Olympus PEN E-P5 is what happens when you put a modern engine in an elegant classic body

olympus-unveils-pen-ep5-1Check out our review of the Olympus PEN E-P5 digital camera.

You can give Olympus credit for helping to start the retro craze that’s taken over camera design lately. The current PEN and OM-D Micro Four Thirds mirrorless models draw inspiration from the company’s film cameras of the 1960s and 1970s with metal bodies and textured grips. For the new PEN E-P5, Olympus dug through its design archives even deeper by creating a beautiful, classic-looking camera that resembles the Olympus PEN F of the 1960s, down to the logo etched on the front. A fitting tribute, since the new camera launch coincides with the PEN F’s 50th anniversary. But as Olympus points out, looks can be deceiving, since it designed the E-P5 to be one of the most powerful compact system cameras (CSC) available today, not just a good-looking one.

When Olympus was designing a successor to the E-P3, they wanted the E-P5 to marry the premium design of a CSC with the high performance of an SLR, plus wireless connectivity. (If you are wondering why they skipped over the E-P4 designation, it’s because the number “4” is considered bad luck in Japanese culture.) This flagship PEN model borrows many of the features from its top-of-the-line Micro Four Thirds OM-D cousin, the E-M5: a 16-megapixel TruePic VI Live MOS sensor, five-axis image stabilization, and FAST autofocusing system.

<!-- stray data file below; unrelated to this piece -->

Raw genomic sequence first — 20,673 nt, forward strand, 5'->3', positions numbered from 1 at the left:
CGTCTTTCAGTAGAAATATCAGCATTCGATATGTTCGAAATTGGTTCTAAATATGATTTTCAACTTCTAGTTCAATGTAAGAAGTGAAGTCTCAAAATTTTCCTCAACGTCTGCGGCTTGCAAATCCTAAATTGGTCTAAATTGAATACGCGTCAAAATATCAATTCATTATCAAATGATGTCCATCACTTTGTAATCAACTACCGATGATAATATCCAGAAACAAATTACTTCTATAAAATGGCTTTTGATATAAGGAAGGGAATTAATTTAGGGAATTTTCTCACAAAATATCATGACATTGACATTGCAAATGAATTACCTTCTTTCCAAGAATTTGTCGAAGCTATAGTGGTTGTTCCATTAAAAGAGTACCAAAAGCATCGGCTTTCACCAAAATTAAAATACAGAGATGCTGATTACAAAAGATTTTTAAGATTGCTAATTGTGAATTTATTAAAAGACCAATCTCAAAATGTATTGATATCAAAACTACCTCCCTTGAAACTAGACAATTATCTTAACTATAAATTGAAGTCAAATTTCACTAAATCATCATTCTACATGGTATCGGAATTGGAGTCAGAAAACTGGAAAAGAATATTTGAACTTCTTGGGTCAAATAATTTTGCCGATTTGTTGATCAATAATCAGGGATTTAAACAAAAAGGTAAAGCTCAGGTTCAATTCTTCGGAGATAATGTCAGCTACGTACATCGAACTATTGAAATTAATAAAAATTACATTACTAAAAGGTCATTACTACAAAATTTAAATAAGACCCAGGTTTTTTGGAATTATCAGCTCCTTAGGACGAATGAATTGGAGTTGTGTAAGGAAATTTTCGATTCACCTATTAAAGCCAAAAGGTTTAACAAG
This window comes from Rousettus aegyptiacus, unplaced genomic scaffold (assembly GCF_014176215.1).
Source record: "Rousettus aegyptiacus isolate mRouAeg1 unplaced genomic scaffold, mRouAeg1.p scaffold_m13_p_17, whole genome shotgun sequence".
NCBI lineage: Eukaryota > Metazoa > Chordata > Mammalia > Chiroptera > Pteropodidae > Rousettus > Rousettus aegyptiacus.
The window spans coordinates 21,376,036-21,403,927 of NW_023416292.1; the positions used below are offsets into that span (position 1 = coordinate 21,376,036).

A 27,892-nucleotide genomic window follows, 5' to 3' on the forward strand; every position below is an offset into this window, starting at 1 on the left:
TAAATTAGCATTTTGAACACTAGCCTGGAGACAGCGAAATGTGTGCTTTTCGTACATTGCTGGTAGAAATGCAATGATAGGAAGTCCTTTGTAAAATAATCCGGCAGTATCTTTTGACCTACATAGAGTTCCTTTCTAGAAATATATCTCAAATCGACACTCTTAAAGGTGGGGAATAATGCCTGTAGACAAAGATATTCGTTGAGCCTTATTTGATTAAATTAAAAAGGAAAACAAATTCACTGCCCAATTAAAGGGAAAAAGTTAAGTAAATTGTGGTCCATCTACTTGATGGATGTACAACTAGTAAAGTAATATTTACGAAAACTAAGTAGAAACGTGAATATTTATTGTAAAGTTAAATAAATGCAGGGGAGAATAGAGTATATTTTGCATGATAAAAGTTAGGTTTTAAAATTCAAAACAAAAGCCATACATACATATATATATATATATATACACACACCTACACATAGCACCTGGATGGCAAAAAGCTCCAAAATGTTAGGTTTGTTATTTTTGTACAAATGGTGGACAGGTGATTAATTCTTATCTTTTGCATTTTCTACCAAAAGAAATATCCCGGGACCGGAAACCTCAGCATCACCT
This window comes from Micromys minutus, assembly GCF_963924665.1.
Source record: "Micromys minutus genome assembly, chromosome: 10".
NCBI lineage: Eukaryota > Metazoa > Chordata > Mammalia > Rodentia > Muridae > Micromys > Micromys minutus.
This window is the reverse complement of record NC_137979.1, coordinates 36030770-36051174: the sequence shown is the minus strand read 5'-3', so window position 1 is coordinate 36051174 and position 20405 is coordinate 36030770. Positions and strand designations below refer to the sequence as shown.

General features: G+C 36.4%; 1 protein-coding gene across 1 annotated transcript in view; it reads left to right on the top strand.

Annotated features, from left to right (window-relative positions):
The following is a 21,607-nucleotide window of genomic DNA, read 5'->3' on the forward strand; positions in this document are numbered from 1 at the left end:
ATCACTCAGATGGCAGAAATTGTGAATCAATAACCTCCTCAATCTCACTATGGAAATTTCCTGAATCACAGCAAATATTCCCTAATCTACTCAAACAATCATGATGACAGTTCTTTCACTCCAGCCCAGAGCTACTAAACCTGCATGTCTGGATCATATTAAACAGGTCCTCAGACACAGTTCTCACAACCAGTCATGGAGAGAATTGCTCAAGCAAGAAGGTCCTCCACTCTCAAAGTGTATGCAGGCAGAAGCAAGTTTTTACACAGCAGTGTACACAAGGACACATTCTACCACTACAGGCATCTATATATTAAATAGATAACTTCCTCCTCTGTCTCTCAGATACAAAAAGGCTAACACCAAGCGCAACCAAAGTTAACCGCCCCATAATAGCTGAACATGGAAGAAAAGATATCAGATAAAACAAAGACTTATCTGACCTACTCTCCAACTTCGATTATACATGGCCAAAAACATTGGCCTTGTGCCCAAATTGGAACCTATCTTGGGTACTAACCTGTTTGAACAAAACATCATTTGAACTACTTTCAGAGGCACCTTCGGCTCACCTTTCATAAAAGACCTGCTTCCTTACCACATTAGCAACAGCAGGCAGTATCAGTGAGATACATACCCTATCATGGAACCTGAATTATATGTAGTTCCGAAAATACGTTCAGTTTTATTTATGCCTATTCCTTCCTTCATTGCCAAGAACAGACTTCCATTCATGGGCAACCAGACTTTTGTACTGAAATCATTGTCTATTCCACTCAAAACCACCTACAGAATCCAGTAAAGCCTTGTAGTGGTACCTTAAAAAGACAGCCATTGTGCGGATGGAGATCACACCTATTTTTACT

But the E-P5 isn’t just a technical duplicate of the E-M5. It’s the first CSC to use a mechanical shutter to attain a speed of 1/8000th of a second, placing it alongside DSLRs like Nikon’s D4, D800, and D7100. With that speed you can capture fast-moving objects or create tremendous background blurring when using a fast aperture lens. The E-P5 has a fast start-up time (0.5 seconds with the Quick Start-Up function on, 1 second if off), and the new short-release time lag AF mode reduces shutter lag to 0.044 seconds. Burst mode is at up to 9 frames per second, while Olympus has enhanced the built-in flash with a 1/320th of a second synch speed – ideal for daytime backlit shots. The E-P5 can shoot video at up to 1920 x 1080 at 30p (MOV format).

A feature of the autofocusing system is Super Spot AF, which lets you focus in on a tiny part of a subject more precisely through a magnification system. Olympus says this is more precise than phase-difference AF systems. Overall, the autofocusing system is 20 percent faster than the E-P3, calling it one of the world’s fastest. There’s also a new focus peaking feature that improves manual focusing. The five-axis image stabilization can compensate camera shaking for both stills and videos. While it’s the same system found in the E-M5, Olympus has made it smaller to fit inside the smaller PEN body. You can use the LCD to check stabilization by pressing the shutter button halfway. An IS-AUTO mode automatically compensates camera movement when panning.

The design of the E-P5 is certainly eye-catching, much like the latest Fujifilm X-series cameras. It has the look of a high-end handcrafted product. The E-P5 has an all-metal body construction with a metal processing finish that Olympus says gives it a more luxurious feel. Construction is seamless, as there are no visible screws. Even dials and buttons are made of metal, and are laid out in way that’s easily accessible.

The new Olympus VF-4 electronic viewfinder.
The new Olympus VF-4 electronic viewfinder.